Police completed a terror training exercise which envisaged an attack on London's transport network just days before the 7/7 atrocity, an inquest has heard.
During the "table top" drill, officers were asked to respond to imaginary bombings at Waterloo, Embankment and St James's Park Underground stations.
But there was absolutely no intelligence at the time to suggest such an attack was imminent, the hearing was told.
Instead, the scenario drawn up by a detective chief superintendent was designed to see how the force would cope if police were prevented from getting to work.
Assistant Commissioner Chris Allison agreed that a potential attack on the Underground was a "very real contemplation" for the Metropolitan Police at the time. But he insisted the force had no specific information indicating suicide bombers were on the brink of perpetrating the worst single terrorist atrocity on British soil.
Christopher Coltart, barrister for some of the bereaved families, told the inquest the "Hanover" exercise, which took place on July 1 and July 2 2005 and involved officers from the Met's anti-terror branch, "had at its core, an attack on the Underground".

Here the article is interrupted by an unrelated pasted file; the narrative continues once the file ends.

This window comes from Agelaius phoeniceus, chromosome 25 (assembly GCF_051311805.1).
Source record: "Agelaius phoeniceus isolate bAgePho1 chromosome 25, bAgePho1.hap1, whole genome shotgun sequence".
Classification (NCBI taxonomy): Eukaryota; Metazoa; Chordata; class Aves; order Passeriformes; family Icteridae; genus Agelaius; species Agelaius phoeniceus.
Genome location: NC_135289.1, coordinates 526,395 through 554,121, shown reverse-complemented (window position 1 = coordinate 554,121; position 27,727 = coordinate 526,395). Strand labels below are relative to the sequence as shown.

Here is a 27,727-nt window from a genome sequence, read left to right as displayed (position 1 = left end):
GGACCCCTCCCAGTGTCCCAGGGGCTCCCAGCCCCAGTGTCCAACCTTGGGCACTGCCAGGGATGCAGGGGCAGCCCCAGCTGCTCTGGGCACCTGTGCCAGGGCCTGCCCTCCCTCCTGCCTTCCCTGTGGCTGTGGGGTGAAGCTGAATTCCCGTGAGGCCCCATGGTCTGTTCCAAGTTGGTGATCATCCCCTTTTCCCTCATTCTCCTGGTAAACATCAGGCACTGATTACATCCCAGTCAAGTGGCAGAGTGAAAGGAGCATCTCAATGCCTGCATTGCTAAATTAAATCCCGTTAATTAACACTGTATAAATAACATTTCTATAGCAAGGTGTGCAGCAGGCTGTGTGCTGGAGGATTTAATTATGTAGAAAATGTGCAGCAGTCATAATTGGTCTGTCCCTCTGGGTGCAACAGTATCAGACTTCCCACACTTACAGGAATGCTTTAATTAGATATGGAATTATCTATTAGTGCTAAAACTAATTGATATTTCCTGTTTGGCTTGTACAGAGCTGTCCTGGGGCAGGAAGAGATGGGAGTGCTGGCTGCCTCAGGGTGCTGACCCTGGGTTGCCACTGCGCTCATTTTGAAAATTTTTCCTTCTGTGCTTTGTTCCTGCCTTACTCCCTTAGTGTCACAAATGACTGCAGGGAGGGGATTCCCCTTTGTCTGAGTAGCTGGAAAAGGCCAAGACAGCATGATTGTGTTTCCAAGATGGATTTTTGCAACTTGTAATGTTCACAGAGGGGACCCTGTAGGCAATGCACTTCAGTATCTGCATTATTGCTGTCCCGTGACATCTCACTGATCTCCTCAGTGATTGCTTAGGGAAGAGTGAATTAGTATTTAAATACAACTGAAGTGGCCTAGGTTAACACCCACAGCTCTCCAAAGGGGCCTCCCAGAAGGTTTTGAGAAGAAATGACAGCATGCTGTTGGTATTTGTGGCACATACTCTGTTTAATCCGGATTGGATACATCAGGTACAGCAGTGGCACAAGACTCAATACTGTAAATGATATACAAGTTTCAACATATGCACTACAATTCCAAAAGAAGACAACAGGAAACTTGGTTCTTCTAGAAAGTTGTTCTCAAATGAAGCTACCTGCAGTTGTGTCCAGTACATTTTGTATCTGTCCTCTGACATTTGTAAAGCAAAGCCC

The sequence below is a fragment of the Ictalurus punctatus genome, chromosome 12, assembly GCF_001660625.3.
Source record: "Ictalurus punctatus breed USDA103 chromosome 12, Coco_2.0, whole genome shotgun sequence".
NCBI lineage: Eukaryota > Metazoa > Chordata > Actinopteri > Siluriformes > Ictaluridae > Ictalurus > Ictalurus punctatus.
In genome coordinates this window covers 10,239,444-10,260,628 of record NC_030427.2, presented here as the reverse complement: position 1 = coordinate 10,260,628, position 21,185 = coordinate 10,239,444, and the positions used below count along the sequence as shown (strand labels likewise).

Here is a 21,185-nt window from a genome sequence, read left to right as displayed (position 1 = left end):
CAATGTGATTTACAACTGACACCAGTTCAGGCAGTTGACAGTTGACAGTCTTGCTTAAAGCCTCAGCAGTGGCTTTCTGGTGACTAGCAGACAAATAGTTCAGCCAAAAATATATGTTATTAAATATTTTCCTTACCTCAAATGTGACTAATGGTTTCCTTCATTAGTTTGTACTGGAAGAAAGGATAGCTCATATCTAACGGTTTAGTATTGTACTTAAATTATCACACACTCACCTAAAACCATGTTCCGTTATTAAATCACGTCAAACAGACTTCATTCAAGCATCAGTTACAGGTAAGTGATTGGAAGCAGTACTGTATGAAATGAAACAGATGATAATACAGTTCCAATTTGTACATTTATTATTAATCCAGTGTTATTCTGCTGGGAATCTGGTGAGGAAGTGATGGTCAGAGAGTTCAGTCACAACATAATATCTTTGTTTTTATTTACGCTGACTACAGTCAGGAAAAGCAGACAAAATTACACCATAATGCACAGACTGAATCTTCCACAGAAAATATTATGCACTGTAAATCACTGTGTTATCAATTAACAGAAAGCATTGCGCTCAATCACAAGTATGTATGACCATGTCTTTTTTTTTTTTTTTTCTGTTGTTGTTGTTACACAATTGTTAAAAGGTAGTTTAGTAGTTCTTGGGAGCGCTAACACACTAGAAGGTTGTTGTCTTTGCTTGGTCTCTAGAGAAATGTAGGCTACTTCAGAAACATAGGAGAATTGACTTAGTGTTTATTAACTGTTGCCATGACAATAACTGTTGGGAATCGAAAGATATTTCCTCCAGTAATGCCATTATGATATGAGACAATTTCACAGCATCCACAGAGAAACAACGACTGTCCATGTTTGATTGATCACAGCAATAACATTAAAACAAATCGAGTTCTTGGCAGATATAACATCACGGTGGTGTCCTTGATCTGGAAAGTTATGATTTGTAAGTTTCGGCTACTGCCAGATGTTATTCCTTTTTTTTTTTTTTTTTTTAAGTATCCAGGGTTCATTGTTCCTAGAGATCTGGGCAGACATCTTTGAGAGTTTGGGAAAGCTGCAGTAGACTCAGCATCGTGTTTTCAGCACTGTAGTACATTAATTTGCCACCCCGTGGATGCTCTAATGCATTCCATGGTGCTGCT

Asked if it was simply a "coincidence" that this took place just days before 7/7, Mr Allison replied: "That's entirely correct."
"In fact, what I've been told is that the detective chief superintendent who actually set the scenario or asked for that scenario, did it because he wanted to create a situation where his detectives could not potentially get to work," he said.
The inquest into the deaths of the 52 victims of July 7 has heard officers also took part in a simulated attack at Bank tube station in 2003.
"Our view was there was a potential for an attack anywhere and the Underground was one of those places where they could attack," Mr Allison told the hearing.